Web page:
Databricks is an Apache Spark based processing tool that provides programming environment with highly and automatically scalable computing capacity. Apache Spark is the de facto standard programming framework for coding based big data processing.

Databricks billing is essentially usage based. You pay for the used computational resources and nothing else. In principle, Databricks is particularly suitable for processing data in the early stages of a pipeline, especially between bronze and silver layers. It can also be used for preparing gold layer data but is not at its best in providing data for, say, reporting tools.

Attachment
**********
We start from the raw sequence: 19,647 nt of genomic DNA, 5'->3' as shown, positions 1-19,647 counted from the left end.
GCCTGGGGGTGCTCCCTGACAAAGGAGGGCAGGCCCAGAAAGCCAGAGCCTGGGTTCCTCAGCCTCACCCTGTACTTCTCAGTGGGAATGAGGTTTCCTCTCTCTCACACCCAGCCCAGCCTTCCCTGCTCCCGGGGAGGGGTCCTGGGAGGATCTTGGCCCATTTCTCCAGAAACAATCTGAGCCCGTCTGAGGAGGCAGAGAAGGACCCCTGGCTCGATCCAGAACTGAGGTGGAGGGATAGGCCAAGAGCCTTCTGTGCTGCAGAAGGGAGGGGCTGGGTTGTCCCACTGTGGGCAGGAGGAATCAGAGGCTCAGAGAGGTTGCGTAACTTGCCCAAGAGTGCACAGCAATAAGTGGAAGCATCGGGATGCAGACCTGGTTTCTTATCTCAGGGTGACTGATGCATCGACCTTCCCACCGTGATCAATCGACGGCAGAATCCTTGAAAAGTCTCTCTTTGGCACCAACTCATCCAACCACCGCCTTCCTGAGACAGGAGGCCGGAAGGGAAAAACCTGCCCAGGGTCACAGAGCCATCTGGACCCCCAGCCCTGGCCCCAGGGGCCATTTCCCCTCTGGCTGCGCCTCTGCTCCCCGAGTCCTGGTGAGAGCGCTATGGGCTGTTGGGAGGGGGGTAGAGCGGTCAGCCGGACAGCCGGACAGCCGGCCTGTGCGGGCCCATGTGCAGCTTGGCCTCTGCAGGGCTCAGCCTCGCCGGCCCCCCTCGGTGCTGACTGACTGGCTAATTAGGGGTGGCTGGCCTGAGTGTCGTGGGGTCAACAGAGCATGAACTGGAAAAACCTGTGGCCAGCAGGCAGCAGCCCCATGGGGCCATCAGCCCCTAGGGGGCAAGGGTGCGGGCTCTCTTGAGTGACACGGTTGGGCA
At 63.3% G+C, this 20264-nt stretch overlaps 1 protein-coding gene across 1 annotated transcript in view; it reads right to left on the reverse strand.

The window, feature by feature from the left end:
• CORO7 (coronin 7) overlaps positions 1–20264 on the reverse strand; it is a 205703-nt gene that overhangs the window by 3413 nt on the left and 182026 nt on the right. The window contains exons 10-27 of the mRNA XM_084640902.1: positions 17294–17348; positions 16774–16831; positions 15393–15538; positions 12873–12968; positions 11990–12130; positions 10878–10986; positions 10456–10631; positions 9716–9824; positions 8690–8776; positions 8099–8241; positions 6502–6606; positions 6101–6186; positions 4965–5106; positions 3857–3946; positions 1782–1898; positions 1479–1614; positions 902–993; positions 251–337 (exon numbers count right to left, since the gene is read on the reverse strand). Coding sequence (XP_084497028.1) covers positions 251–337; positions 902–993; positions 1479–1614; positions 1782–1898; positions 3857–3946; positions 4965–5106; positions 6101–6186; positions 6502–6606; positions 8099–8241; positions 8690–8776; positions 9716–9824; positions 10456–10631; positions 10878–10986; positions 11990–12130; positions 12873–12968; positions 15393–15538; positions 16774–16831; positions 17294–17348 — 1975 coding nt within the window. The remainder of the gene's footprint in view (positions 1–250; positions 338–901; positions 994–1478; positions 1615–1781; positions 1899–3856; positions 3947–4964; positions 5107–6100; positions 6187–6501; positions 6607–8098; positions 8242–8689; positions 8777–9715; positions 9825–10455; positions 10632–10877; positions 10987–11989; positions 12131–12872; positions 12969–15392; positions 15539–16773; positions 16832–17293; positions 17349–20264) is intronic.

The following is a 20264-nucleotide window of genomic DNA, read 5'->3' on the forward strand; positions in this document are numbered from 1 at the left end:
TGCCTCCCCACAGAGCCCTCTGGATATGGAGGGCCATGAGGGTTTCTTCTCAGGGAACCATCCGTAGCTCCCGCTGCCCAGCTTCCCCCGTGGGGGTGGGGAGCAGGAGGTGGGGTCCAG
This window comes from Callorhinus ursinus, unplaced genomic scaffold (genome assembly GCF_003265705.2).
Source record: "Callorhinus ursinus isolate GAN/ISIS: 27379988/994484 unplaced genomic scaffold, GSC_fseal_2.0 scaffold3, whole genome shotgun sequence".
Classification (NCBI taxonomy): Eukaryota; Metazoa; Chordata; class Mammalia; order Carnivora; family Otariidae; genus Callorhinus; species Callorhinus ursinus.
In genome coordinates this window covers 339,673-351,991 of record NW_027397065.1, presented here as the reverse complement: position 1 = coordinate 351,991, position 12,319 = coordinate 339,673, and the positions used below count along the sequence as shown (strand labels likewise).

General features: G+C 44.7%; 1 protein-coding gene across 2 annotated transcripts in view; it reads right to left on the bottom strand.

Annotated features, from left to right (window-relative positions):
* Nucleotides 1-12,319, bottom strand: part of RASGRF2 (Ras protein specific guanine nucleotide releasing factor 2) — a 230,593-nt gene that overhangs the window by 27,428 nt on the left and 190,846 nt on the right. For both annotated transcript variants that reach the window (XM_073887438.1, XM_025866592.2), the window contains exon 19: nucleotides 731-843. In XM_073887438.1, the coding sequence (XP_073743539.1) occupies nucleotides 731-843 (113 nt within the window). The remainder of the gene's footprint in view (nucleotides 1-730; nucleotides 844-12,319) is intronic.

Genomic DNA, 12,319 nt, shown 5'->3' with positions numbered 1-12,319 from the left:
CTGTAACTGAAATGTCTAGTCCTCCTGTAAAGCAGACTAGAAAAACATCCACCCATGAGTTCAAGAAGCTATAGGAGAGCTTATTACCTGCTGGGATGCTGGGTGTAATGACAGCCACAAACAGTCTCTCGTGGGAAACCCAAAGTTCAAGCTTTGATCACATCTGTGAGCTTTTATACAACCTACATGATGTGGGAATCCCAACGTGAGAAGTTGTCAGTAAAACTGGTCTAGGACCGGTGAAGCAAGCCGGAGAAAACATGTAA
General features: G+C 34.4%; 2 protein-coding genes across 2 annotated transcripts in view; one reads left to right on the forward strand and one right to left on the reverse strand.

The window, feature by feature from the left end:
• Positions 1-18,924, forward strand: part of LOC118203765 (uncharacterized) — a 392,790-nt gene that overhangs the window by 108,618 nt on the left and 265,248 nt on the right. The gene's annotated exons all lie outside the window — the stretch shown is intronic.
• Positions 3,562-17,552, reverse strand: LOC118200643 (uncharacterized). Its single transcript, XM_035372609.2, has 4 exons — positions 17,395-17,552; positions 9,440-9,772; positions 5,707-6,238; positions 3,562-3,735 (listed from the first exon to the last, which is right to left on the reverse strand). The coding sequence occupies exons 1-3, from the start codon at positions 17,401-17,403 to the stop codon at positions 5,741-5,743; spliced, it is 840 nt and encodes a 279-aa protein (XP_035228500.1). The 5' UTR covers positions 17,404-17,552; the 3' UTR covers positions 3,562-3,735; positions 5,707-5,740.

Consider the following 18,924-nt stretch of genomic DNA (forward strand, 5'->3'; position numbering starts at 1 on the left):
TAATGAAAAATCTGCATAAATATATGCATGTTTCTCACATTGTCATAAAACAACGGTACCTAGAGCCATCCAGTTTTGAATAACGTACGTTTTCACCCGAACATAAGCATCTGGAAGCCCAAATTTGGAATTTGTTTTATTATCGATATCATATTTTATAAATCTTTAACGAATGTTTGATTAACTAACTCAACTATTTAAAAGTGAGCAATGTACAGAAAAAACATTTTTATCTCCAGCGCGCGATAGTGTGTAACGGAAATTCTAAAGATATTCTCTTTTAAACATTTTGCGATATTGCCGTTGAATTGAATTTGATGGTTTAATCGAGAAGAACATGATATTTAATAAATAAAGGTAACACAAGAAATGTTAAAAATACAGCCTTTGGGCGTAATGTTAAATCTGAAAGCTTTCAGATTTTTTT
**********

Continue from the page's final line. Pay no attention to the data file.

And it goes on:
Recently, Databricks has significantly extended its capabilities to the direction of a traditional data warehouse. Databricks provides a ready-made SQL query interface and a lightweight visualization layer. In addition, Databricks offers a database type table structure. The database type functionality is specifically developed with Delta file format.

Delta file format is an approach for taking database strengths into the data lake world. The format provides, among others, a data schema versioning and database type ACID transactions. In accordance with the data lake paradigm, the file format itself is open and free to be exploited by anyone.

Based on Delta format and Databricks tool, the company is trying to spread a notion of a novel “Data Lakehouse” paradigm for a data lake and data warehouse hybrid approach.

Snowflake is a scalable data warehouse drawing from the data lake paradigm